Discuss with the other manager if he/she should attend the meetings. (It may make the parties feel ganged up on.) If he or she isn’t going to attend the meeting, the manager needs to convey to their employee that he/she supports your process and will support the outcome.
For the interviews, you may want to print out a copy of the ground rules and the questions. Then for the joint meeting, they each will have an agenda in hand, to help guide the discussion.
When you call them together, add three more ground rules:
- Ask them to paraphrase what the other person said before responding. (This will force them to listen to each other, instead of merely rebutting. Ask each of them to summarize what the other person said, or restate, first.)
- Ask them to look at each other instead of at you. (They will naturally want to ignore each other, like two opposing magnets, and appeal to you as judge and jury. Refuse to allow this to happen. When one of them looks at you, say, “I’d like you to tell her…” and then look at the other person. Or, say, “It doesn’t matter what I think. It matters what she thinks…tell her.” Or, “I’m not the one who can solve this issue…you both are responsible. Talk to each other.”)
- Come up with a solution you can both live with. (It doesn’t have to be perfect but if it’s a compromise or is perceived as too one-sided, the truce won’t last.)
Call the other manager into the room and ask the two parties to summarize what they have both agreed to do. Get the support and agreement of the other manager.
Usually, this is enough to get a feud resolved. However, if the cold war persists, tell the pair, “I don’t care if you like each other but you have to co-exist professionally to get the work done. If you can’t reach a mutual solution that will allow the work to get done efficiently and effectively, it will have a negative consequence for you both. Teamwork is important around here, and this could affect your performance reviews and even your merit increase. And if it continues, or gets worse, it could result in disciplinary action for both of you. Now, what steps are each of you going to take responsibility for?”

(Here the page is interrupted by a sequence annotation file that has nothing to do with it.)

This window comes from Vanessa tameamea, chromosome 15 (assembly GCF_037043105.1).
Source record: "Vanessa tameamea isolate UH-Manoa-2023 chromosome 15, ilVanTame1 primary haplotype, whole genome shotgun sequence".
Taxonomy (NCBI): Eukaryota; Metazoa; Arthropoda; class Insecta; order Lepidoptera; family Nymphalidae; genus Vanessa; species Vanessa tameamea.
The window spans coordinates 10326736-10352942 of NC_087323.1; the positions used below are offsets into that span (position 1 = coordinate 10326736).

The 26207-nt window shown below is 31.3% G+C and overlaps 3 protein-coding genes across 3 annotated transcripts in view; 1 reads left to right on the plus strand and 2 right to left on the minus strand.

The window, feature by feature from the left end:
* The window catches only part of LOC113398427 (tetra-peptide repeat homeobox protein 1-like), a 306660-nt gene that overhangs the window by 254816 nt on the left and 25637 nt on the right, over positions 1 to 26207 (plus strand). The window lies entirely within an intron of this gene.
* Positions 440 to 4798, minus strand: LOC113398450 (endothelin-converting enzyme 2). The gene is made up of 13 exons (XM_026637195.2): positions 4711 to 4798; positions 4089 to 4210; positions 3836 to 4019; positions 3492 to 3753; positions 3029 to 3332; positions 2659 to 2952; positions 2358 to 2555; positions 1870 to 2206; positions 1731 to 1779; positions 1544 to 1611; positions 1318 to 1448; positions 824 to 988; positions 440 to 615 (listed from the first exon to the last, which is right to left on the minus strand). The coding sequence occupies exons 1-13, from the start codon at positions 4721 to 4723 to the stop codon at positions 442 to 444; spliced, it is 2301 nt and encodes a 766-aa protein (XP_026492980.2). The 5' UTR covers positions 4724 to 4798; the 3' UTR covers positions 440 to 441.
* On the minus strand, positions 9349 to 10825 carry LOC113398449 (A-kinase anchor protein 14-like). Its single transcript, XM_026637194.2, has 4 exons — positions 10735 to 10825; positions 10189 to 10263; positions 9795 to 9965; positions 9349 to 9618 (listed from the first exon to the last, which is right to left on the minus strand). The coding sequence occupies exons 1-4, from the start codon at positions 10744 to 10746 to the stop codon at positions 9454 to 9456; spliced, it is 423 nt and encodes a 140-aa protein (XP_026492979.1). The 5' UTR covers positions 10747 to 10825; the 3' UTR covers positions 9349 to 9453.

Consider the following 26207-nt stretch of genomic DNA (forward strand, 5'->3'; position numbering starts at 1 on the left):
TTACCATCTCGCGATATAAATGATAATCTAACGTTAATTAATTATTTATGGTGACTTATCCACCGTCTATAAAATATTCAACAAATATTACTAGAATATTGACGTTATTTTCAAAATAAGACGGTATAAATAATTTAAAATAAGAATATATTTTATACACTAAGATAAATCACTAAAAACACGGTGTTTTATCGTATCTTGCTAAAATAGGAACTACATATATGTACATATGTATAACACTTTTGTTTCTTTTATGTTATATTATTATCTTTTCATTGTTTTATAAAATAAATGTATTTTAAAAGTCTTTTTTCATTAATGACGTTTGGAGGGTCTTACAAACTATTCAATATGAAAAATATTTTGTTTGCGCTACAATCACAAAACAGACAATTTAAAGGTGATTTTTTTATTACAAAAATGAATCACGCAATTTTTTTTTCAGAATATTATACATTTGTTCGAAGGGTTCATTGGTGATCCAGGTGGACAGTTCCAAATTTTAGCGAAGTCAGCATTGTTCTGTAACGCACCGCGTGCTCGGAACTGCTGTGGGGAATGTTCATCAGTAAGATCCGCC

It will take a firm, calm approach at the negotiating table to get the results you need. But in the end, if they don’t resolve it, negotiation ends and you and your fellow manager should decide how to proceed. That’s why you must keep the other manager informed and involved in the process all along the way.
Joan Lloyd is a Milwaukee based executive coach and organizational & leadership development strategist.
She is known for her ability to help leaders and their teams achieve measurable, lasting improvements. Joan Lloyd & Associates, specializes in leadership development, organizational change and teambuilding, providing: executive coaching, CEO coaching & leader team coaching, 360-degree feedback processes, retreat facilitation and presentation skill coaching and small group labs. Contact Joan Lloyd & Associates at (414) 354-9500, mailto:firstname.lastname@example.org